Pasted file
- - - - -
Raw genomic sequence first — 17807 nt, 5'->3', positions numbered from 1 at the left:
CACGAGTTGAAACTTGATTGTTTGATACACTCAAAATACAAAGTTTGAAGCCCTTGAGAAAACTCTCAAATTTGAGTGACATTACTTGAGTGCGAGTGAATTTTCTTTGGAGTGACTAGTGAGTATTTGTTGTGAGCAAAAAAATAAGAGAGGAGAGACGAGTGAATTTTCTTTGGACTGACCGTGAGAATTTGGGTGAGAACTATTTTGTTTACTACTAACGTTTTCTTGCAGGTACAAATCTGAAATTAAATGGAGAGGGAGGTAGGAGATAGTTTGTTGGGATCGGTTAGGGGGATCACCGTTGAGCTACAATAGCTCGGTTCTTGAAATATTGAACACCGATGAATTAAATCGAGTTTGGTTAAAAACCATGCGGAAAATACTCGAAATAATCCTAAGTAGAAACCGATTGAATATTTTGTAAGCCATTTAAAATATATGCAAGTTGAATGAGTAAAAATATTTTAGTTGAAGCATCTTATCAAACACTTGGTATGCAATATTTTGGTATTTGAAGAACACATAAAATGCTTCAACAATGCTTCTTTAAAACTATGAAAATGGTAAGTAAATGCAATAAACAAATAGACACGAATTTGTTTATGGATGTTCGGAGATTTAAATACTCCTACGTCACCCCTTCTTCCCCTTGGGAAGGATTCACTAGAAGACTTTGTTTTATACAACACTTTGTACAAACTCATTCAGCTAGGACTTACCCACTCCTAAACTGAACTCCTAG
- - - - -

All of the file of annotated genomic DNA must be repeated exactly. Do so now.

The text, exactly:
Raw genomic sequence first — 17807 nt, 5'->3', positions numbered from 1 at the left:
CACGAGTTGAAACTTGATTGTTTGATACACTCAAAATACAAAGTTTGAAGCCCTTGAGAAAACTCTCAAATTTGAGTGACATTACTTGAGTGCGAGTGAATTTTCTTTGGAGTGACTAGTGAGTATTTGTTGTGAGCAAAAAAATAAGAGAGGAGAGACGAGTGAATTTTCTTTGGACTGACCGTGAGAATTTGGGTGAGAACTATTTTGTTTACTACTAACGTTTTCTTGCAGGTACAAATCTGAAATTAAATGGAGAGGGAGGTAGGAGATAGTTTGTTGGGATCGGTTAGGGGGATCACCGTTGAGCTACAATAGCTCGGTTCTTGAAATATTGAACACCGATGAATTAAATCGAGTTTGGTTAAAAACCATGCGGAAAATACTCGAAATAATCCTAAGTAGAAACCGATTGAATATTTTGTAAGCCATTTAAAATATATGCAAGTTGAATGAGTAAAAATATTTTAGTTGAAGCATCTTATCAAACACTTGGTATGCAATATTTTGGTATTTGAAGAACACATAAAATGCTTCAACAATGCTTCTTTAAAACTATGAAAATGGTAAGTAAATGCAATAAACAAATAGACACGAATTTGTTTATGGATGTTCGGAGATTTAAATACTCCTACGTCACCCCTTCTTCCCCTTGGGAAGGATTCACTAGAAGACTTTGTTTTATACAACACTTTGTACAAACTCATTCAGCTAGGACTTACCCACTCCTAAACTGAACTCCTAG